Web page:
Anthropology 2ACultural Anthropology Fall 2011 Katherine Schaefers, Instructor Office: 3102 OH: 10:00-10:30 T/Th
Chapter 1The Essence of Anthropology • Film: Intro to the Millennium Series • David Maybury-Lewis, Anthropologist
The Development of Anthropology • Anthropology (Anthropos = “Man”, Logy = “Study of”) • The study of humankind in all times and places • The discipline of Anthropology is a European invention, but the study of people has a long history…
Early Anthropology • Herodotus • Greek Historian (5th century B.C.E.) • The Histories – collections of Herodotus’ encounters with peoples of the Mediterranean world. He often emphasized how he faithfully recorded stories told to him, but would often add embellishments/emphasis to endear his Greek readers to the peoples he met abroad. • Napoleon Bonaparte and Egypt • Self-proclaimed Emperor of France (1769-1821) • Anthropology Timeline: • http://historyofanthropology.eu/ • What caused this explosion in the discipline?
In Western History • European Exploration/Colonialism • Columbus, Napoleon, and…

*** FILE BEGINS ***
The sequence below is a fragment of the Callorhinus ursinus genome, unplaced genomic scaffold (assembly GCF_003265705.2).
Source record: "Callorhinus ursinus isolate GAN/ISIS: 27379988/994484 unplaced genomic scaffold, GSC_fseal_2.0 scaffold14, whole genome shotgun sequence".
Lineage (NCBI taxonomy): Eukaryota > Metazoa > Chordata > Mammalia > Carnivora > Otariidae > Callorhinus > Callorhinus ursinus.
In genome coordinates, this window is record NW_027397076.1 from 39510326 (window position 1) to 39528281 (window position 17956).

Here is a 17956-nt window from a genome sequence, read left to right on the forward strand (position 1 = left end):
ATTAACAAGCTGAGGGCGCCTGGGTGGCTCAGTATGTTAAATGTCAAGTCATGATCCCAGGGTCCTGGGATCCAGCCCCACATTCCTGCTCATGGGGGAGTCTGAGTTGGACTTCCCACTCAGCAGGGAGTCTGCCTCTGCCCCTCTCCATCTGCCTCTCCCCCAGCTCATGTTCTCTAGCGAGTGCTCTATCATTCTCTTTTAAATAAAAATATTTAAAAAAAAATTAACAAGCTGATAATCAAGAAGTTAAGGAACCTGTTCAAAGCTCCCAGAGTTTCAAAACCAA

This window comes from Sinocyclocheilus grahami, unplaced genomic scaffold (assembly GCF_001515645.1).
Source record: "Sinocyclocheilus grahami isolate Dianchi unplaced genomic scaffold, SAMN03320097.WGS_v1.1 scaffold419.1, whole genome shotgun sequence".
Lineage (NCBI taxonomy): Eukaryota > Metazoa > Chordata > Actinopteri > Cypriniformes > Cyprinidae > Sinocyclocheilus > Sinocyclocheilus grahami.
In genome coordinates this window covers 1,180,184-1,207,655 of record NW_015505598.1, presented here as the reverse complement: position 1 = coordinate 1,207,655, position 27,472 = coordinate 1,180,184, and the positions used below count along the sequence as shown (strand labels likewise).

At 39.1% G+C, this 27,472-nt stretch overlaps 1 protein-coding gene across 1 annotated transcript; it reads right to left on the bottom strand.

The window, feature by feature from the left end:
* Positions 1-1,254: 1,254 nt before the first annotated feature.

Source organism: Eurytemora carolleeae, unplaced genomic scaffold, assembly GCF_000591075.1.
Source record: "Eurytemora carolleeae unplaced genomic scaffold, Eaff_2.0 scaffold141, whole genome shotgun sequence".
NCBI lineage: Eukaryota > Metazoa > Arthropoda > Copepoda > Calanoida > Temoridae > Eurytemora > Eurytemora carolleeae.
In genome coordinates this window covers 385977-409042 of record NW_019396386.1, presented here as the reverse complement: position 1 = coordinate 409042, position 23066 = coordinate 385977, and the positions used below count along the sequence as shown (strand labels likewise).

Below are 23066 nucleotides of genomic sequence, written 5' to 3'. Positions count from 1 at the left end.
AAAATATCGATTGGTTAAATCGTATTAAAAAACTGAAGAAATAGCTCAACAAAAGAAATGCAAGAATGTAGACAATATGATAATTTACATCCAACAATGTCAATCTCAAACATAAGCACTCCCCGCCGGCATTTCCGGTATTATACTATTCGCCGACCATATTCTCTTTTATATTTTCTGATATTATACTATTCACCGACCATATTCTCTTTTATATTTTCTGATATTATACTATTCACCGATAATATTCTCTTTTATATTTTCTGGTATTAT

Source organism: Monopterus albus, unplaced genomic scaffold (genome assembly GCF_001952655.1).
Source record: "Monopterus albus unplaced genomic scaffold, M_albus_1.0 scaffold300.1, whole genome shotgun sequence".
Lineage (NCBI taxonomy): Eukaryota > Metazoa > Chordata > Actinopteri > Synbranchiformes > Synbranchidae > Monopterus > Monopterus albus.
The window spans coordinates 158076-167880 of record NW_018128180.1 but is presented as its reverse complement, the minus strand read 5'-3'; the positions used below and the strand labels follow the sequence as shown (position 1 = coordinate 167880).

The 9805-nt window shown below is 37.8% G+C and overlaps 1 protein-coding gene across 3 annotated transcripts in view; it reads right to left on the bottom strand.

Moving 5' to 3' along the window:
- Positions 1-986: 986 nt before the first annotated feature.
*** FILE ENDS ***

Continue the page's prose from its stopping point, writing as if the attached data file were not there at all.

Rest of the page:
Western Society’s past attempts at getting to know other cultures • Modernism: Began with the Renaissance and the Enlightenment. • A reaction to the superstition and hysteria of Europe’s “Dark Ages” (The Witch hunt era that we will get into later). • Rationality, objectivity, reason can discover knowledge and truth and lead to progress. • We can understand everybody/thing everywhere if we adhere to these principles of logic. • Empiricalknowledge: Based on observations of the world rather than on intuition or faith. • Hypothesis: A tentative explanation of the relation between certain phenomena • Theory: In science, an explanation of natural phenomena, supported by a reliable body of data. • People are now freed from the restraints of superstitious nonsense and can now grow as logical, rational and evolved beings. • This is where our modern thoughts of linearity come from. In Western Society, time is like an arrow, experienced as breach, innovation and change – we are seen to always improve on what came before. The Europeans of the Enlightenment saw themselves at the pinnacle of evolution. (The era right before this also had maps centering on Europe, and the cosmos rotating around Earth).